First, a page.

One hundred and twenty million of the new 50p pieces, then claimed to be the only seven-sided coins in the world (we’ve now got two in Britain alone), were minted to replace the old ‘ten bob’ note in the run up to full decimalisation on ‘D Day’, 15 February 1971. But not everyone was impressed.
Retired army colonel Essex Moorcroft led the dissenters in founding the Anti-Heptagonists, who campaigned against the new coin on the grounds that it was ‘ugly’ and ‘an insult to our sovereign whose image it bears’.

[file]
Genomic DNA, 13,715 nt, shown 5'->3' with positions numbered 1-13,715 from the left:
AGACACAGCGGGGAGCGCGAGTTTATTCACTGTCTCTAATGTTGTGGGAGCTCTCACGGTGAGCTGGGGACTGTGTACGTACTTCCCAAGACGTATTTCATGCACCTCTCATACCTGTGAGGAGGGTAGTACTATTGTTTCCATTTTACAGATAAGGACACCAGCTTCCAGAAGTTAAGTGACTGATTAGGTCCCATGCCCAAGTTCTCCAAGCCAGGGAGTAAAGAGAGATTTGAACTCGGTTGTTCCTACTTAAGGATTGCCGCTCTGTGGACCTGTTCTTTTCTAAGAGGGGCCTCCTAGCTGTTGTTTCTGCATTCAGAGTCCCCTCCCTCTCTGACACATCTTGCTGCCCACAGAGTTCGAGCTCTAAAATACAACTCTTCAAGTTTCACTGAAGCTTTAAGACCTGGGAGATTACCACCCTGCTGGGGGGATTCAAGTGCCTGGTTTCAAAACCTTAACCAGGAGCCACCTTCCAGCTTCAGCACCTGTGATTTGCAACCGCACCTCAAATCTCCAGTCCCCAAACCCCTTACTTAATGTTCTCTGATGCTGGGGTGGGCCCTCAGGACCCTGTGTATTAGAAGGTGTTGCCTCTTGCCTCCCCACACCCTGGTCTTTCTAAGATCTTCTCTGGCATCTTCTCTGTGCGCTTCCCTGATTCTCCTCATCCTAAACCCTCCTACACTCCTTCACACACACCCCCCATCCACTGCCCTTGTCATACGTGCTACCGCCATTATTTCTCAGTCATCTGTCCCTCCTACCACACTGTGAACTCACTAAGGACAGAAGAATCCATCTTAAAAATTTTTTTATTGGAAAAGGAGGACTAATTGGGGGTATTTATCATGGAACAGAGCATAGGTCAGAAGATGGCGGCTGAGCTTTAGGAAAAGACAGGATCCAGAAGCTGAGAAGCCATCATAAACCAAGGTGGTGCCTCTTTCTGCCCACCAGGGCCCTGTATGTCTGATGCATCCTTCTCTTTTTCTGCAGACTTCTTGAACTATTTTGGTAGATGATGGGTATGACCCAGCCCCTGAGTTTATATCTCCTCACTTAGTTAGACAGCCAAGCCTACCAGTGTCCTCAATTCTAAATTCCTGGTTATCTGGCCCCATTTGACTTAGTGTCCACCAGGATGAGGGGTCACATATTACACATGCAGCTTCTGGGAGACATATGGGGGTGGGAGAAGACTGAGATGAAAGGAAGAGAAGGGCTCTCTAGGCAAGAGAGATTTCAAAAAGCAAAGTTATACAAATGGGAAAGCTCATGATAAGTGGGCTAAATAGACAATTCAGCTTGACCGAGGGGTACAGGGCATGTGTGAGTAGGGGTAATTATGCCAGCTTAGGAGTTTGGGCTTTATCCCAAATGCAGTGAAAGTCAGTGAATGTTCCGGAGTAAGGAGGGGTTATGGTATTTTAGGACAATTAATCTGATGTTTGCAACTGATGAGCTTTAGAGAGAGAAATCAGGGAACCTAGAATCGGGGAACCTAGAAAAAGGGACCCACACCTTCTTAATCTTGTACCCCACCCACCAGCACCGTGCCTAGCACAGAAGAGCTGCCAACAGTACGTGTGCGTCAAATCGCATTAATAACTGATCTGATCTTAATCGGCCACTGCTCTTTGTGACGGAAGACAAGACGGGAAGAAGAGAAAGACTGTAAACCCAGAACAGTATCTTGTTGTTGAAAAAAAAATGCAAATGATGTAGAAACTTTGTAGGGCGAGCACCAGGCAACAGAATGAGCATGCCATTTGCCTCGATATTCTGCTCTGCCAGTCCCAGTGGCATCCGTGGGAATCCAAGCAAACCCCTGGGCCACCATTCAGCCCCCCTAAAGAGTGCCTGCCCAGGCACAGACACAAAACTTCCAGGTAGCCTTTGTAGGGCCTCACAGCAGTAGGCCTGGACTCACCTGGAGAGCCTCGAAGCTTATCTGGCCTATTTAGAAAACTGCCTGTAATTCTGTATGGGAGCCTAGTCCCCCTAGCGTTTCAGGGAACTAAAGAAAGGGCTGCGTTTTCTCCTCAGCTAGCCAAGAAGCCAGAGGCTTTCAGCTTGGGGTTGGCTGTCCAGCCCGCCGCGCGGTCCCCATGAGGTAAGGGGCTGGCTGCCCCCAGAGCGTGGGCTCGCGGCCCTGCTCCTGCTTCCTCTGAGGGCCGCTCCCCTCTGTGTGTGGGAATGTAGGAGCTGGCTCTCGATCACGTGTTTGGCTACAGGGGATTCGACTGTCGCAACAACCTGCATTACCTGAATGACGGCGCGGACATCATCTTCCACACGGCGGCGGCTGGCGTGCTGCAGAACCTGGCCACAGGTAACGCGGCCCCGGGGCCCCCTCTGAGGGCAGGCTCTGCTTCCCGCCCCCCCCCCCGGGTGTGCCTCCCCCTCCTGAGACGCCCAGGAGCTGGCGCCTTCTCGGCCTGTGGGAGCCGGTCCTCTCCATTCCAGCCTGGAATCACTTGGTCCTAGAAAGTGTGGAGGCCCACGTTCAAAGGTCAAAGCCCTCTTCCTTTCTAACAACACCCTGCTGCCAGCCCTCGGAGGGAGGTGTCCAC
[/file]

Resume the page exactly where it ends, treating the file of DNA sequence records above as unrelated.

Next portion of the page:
They're logging on to combat lagging labour laws, costly court proceedings, and outsourcing management, writes Gaia Caramazza
Finding a Voice: Asian women in Britain, by Amrit Wilson, reviewed by Maya Goodfellow
We need to confront how the movement is shaped by the power of whiteness, write Alison Phipps